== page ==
Stabilized Whipped Cream Recipes

Stabilized Whipped Cream Recipes

Todays video will be about different stabilizers for whipped cream frostings our layer cakes. Stabilized whipped cream frostings allows home bakers like us to keep our cakes for a little longer. A common question I get about whipped cream cakes is if can we frost the cake the day before we serve it. So I tested 5 different common whipped cream stabilizers.

We'll gonna go over how to make them, the pros and cons of each so you can decide which one is best for your cake.

So before designing these tests, we have to define stability in terms of whipped creams. These are some characteristics I'd want. When we stabilize our whipped cream:

  1. Can it fill a cake and hold up the cake layers and fruit and decorations and whatever without squishing or spilling out.
  2. Can you pipe with it? So will it hold a detailed shape or will it leak out liquid and deflate over time?
  3. which is kind of a preference, but it's worth observing....Does is negatively alter the texture and taste of the finished whipped cream?

The stabilizers we're going to look at today include:

  1. Gelatin
  2. Whip-It
  3. Cornstarch
  4. Mascarpone
  5. Greek Yogurt

Whipped Cream Frosting, Non-Stabilized (Control)

yield: approximately 2 cups

  • 1 cup (227g) heavy whipping cream, very cold from the fridge
  • 3 - 4 (42-57g) tablespoons powdered sugar (granulated white is fine too)
  • 1 tsp vanilla extract (optional)
  1. Place your mixing bowl and whisk attachment in the freezer for at least 5 minutes. A cold bowl helps the whipped cream develop nice sturdy cream.
  2. After the bowl is nice and cold, add heavy whipping cream and whisk on medium high until it's slightly thickened. Add in your powdered sugar and vanilla (if using).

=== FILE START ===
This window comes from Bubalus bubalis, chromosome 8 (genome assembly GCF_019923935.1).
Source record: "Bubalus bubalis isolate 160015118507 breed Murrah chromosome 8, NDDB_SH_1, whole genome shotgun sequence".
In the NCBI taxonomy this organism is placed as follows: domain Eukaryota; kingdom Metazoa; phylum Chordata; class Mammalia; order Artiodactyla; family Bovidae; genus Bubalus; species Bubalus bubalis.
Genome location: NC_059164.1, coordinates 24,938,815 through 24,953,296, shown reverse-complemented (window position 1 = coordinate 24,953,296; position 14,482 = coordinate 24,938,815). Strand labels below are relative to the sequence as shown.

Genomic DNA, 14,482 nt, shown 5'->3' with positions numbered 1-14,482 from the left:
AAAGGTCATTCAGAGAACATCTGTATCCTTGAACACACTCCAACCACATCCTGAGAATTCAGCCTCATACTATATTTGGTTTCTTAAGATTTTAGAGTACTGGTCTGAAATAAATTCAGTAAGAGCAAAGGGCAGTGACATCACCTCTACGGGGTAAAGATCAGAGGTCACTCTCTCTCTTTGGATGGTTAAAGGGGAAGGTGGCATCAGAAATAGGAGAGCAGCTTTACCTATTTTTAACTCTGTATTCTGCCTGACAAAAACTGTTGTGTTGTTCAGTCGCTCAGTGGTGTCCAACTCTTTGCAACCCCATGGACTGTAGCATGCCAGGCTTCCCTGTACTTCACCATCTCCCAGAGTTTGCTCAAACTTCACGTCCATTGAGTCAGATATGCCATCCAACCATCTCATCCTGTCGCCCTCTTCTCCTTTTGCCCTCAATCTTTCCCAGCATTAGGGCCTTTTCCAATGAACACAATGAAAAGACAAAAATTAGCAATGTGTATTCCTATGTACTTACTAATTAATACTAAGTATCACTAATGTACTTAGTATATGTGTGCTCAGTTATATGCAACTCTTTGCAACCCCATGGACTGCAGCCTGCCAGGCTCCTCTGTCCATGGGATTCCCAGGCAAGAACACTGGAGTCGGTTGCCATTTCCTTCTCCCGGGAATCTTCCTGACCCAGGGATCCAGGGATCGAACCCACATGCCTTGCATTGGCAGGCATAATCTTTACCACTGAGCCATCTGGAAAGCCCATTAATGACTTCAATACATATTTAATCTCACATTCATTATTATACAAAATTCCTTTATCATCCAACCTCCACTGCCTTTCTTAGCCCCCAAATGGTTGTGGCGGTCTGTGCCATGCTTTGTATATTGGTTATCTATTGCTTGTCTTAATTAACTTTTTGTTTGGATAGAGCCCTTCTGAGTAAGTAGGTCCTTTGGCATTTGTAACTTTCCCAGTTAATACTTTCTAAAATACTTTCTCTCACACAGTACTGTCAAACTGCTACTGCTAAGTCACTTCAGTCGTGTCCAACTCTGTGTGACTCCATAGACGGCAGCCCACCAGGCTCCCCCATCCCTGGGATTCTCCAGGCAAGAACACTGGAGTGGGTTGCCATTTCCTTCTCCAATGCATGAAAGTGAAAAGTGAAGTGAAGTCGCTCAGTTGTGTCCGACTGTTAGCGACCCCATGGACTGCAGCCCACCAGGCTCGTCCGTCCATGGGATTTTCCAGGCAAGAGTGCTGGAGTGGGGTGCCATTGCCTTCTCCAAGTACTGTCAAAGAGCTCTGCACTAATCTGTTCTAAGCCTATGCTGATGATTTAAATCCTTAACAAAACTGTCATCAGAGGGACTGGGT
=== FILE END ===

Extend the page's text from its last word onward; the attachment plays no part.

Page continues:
3. Continue to whip on medium to medium high speed until you reach stiff peaks. Alternatively, once you reach soft peaks, you can whisk the cream manually with a hand whisk as it goes from soft to stiff peaks fairly quickly.
  4. If you find that you've over beaten the whipped cream to the point where it's not smooth and has a grainy texture, add a tablespoon or so of cold heavy whipping cream and whisk by hand until it softens a bit to the texture that you'd like.'
  5. Use immediately.

Gelatin Stabilized Whipped Cream Frosting

yield: approximately 2 cups

  • 1/2 teaspoon of granulated gelatin (I'm using the Knox brand in my video)
  • 1 cup (227g) heavy whipping cream, very cold from the fridge
  • 3 - 4 (42-57g) tablespoons powdered sugar (granulated white is fine too)
  • 1 tsp vanilla extract (optional)
  1. Add 1 tablespoon of very cold water to a small microwave safe bowl. Sprinkle the granulated gelatin over the surface of the water. Allow this to hydrate (or bloom) for at least 5 minutes.
  2. Place your mixing bowl and whisk attachment in the freezer for at least 5 minutes. A cold bowl helps the whipped cream develop nice sturdy cream.
  3. After the bowl is nice and cold, add heavy whipping cream and whisk on medium high until it's slightly thickened. Add in your powdered sugar and vanilla (if using). Whip on medium speed until you reach soft peaks. Stop the mixer.
  4. Place your bowl of gelatin in the microwave for about 5 seconds until it is liquid.
  5. With the mixer on medium low speed, slowly pour the melted gelatin into the whipped cream.
  6. Continue to whip on medium to medium high speed until you reach stiff peaks. Alternatively, you can whisk the cream manually with a hand whisk as it goes from soft to stiff peaks fairly quickly.
  7. Use immediately.

Whip It Stabilized Whipped Cream Frosting (also known as Sahnesteif)

yield: approximately 2 cups

  • 1 cup (227g) heavy whipping cream, very cold from the fridge
  • 3 - 4 (42-57g) tablespoons powdered sugar (granulated white is fine too)
  • 1 tsp vanilla extract (optional)
  • 1/2 -1 teaspoon of Whip It stabilizer
  1. Place your mixing bowl and whisk attachment in the freezer for at least 5 minutes. A cold bowl helps the whipped cream develop nice sturdy cream